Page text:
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The MultiChoice Talent Factory Academy (MTF) aims to ignite Africa’s creative industries by giving a 12-month educational programme to deserving, young, talented people who want to work and innovate in film and television production.

The MTF Academy students will be provided with skill sets to develop their talent, connect with industry professionals and tell authentic African stories through a comprehensive curriculum comprising theoretical knowledge and hands-on experience in cinematography, editing, audio production and storytelling.

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The MTF Academy students will be provided with skillsets to develop their talent, connect with industry professionals and tell authentic African stories through a comprehensive curriculum comprising theoretical knowledge and hands-on experience in cinematography, editing, audio production and storytelling.

MultiChoice is calling all aspiring young film & TV creatives to apply for the MTF Academy on www.multichoicetalentfactory.com.

The Call for Entry will close on July 5, 2018. The 60 post-school MTF students (20 for each region) – will be selected from *13 African countries where MultiChoice operates – will have an exciting opportunity to hone their television and film production skills in the company of industry experts during the year-long programme that will begin on October 1, 2018.

Join the MTF social media conversation on the hashtag #multichoicetalentfactory and follow/join on Instagram:@multichoicetalentfactory; Twitter: @MCTalentFactory Facebook@multichoiceafricatalentfactory.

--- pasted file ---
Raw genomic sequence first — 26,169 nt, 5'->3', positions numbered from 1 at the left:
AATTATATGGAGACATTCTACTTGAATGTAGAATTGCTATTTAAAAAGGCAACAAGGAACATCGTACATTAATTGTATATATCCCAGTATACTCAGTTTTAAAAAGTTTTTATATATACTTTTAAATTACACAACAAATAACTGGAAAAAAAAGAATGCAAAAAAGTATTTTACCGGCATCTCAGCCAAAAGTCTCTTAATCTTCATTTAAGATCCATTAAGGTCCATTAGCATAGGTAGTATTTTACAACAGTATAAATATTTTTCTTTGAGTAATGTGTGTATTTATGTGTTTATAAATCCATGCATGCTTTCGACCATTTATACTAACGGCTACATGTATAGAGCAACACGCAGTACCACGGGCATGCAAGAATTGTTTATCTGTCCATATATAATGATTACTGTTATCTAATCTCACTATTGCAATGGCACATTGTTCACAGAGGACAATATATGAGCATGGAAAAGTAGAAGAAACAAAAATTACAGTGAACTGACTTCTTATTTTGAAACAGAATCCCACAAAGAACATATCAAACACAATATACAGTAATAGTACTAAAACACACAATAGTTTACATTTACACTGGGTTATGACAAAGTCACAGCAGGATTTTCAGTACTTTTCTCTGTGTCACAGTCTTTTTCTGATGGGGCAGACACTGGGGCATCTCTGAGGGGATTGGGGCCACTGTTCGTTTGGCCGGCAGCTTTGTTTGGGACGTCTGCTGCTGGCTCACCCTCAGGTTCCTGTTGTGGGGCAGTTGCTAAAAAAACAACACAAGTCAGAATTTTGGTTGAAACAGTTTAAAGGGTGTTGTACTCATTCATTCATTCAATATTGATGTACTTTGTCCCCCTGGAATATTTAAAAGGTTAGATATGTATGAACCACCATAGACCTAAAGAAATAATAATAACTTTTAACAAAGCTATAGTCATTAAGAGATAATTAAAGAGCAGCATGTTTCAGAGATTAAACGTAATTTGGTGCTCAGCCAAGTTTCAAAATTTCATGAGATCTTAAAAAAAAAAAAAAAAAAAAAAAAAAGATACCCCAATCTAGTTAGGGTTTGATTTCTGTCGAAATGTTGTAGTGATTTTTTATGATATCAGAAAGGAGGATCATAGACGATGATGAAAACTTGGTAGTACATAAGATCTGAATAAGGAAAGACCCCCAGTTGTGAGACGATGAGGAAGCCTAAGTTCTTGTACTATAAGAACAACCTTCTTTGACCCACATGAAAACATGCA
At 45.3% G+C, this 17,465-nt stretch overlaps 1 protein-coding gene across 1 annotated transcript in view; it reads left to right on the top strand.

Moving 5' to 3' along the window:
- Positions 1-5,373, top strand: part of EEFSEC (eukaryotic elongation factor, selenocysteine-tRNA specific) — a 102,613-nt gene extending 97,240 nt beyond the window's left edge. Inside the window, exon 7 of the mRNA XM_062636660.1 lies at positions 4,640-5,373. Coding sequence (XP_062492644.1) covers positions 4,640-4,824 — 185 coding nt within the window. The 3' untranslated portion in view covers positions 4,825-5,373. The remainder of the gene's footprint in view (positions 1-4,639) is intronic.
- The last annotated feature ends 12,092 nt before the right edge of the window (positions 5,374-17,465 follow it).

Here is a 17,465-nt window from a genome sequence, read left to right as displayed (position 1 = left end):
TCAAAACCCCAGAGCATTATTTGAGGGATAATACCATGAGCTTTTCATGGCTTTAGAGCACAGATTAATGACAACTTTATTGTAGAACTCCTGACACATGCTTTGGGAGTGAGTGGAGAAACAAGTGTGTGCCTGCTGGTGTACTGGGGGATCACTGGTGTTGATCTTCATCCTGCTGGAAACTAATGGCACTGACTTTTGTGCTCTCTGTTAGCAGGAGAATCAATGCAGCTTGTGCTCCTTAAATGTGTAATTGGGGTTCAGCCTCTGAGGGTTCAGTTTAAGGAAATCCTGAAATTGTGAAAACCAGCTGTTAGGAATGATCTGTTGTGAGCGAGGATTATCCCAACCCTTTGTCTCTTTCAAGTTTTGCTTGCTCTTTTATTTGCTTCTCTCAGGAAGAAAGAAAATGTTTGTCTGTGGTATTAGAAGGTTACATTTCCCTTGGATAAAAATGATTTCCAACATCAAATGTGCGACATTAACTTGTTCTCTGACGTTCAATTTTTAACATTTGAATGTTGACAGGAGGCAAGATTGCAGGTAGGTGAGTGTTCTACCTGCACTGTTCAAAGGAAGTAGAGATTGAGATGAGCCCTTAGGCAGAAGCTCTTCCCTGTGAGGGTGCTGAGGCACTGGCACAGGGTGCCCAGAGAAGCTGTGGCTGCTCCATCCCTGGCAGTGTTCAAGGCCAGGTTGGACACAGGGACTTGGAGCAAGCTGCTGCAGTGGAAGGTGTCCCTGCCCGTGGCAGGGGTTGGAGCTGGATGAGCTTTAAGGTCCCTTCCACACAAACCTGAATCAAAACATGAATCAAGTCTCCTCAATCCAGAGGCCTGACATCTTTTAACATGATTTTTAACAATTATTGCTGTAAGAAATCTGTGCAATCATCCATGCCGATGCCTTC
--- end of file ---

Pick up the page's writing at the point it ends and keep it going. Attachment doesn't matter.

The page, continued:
PREMIUM TIMES: How Nollywood evolved from ordinary passion to multi-billion dollar industry — Odugbemi

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“If there has ever been an industry that created digital dialogue from the word go, it would be Nollywood.”

The above was the sentiment expressed by Femi Odugbemi, CEO of Zuri24 Media Limited, who discussed the Nollywood revolution to industry thought leaders at the Digital Dialogue Conference holding in Dubai.

The Conference is facilitated by MultiChoice Africa.

Speaking on “The development of Nollywood Industry — The current Position of Nigerian Films and Creativity”, Mr. Odugbemi reflected on Nollywood’s exponential growth since 1992 with the release of the classic ‘Living in Bondage’ to 2014 when it was declared a $3.3 billion sector by the Nigerian government.

“In 2016, Nollywood’s combined Box Office topped a staggering 3.5 billion naira ($11.5 million), and in 2017 Nollywood was named one of the priority sectors identified in the Economic Recovery and Growth plan of the Federal Government of Nigeria with a planned $ 1 billion in export revenue by 2020,” the filmmaker said.

According to Mr. Odugbemi, digital solutions opened up a number of possibilities across Nollywood’s sub-sectors including distribution, production, manpower and governance:

• Beyond the big screen, small screens are creating a world of opportunities to 130 million active GSM subscribers of which 25% can spend 1,500 Naira per month on movies, equating to a staggering annual revenue of 585 billion Naira ($ 2 billion).

• Filmmaking in Nigeria is gradually becoming more sophisticated because of the growing options that digital filmmaking avail filmmakers, such as applications that can create a virtual rendition of a scene.

• Nollywood amounts an average of 50 filmmakers per film set, 2,000 film projects in Nollywood per year and estimated 2 million in its workforce.

• A sizeable part of Nigerian film industry remains informal, however, there is a new thinking in Nollywood that is reshaping the industry and gradually creating formal structures that allows filmmakers to access public and private funding to address the business of filmmaking.